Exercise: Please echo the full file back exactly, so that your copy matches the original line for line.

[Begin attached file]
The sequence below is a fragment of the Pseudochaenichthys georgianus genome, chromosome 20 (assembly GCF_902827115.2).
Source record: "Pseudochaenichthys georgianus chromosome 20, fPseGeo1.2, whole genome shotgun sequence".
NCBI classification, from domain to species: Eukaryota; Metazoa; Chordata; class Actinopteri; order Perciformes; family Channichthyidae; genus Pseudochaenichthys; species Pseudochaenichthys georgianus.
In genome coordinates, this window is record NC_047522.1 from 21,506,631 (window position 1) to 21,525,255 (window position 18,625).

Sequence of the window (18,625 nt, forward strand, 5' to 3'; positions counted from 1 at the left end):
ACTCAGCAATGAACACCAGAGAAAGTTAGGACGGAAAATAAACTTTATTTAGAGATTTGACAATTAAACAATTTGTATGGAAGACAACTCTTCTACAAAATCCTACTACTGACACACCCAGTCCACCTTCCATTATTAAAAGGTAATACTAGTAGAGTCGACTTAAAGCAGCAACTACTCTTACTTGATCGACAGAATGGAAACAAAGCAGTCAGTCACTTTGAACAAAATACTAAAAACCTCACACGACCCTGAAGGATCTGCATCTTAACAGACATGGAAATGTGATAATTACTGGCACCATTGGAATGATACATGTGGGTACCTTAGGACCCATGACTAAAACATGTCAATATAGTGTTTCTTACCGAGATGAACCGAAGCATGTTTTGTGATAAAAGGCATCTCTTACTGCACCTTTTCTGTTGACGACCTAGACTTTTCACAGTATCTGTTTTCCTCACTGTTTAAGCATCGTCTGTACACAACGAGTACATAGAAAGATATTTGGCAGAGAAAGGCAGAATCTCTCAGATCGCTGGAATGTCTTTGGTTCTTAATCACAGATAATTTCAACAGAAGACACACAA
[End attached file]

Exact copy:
The sequence below is a fragment of the Pseudochaenichthys georgianus genome, chromosome 20 (assembly GCF_902827115.2).
Source record: "Pseudochaenichthys georgianus chromosome 20, fPseGeo1.2, whole genome shotgun sequence".
NCBI classification, from domain to species: Eukaryota; Metazoa; Chordata; class Actinopteri; order Perciformes; family Channichthyidae; genus Pseudochaenichthys; species Pseudochaenichthys georgianus.
In genome coordinates, this window is record NC_047522.1 from 21,506,631 (window position 1) to 21,525,255 (window position 18,625).

Sequence of the window (18,625 nt, forward strand, 5' to 3'; positions counted from 1 at the left end):
ACTCAGCAATGAACACCAGAGAAAGTTAGGACGGAAAATAAACTTTATTTAGAGATTTGACAATTAAACAATTTGTATGGAAGACAACTCTTCTACAAAATCCTACTACTGACACACCCAGTCCACCTTCCATTATTAAAAGGTAATACTAGTAGAGTCGACTTAAAGCAGCAACTACTCTTACTTGATCGACAGAATGGAAACAAAGCAGTCAGTCACTTTGAACAAAATACTAAAAACCTCACACGACCCTGAAGGATCTGCATCTTAACAGACATGGAAATGTGATAATTACTGGCACCATTGGAATGATACATGTGGGTACCTTAGGACCCATGACTAAAACATGTCAATATAGTGTTTCTTACCGAGATGAACCGAAGCATGTTTTGTGATAAAAGGCATCTCTTACTGCACCTTTTCTGTTGACGACCTAGACTTTTCACAGTATCTGTTTTCCTCACTGTTTAAGCATCGTCTGTACACAACGAGTACATAGAAAGATATTTGGCAGAGAAAGGCAGAATCTCTCAGATCGCTGGAATGTCTTTGGTTCTTAATCACAGATAATTTCAACAGAAGACACACAA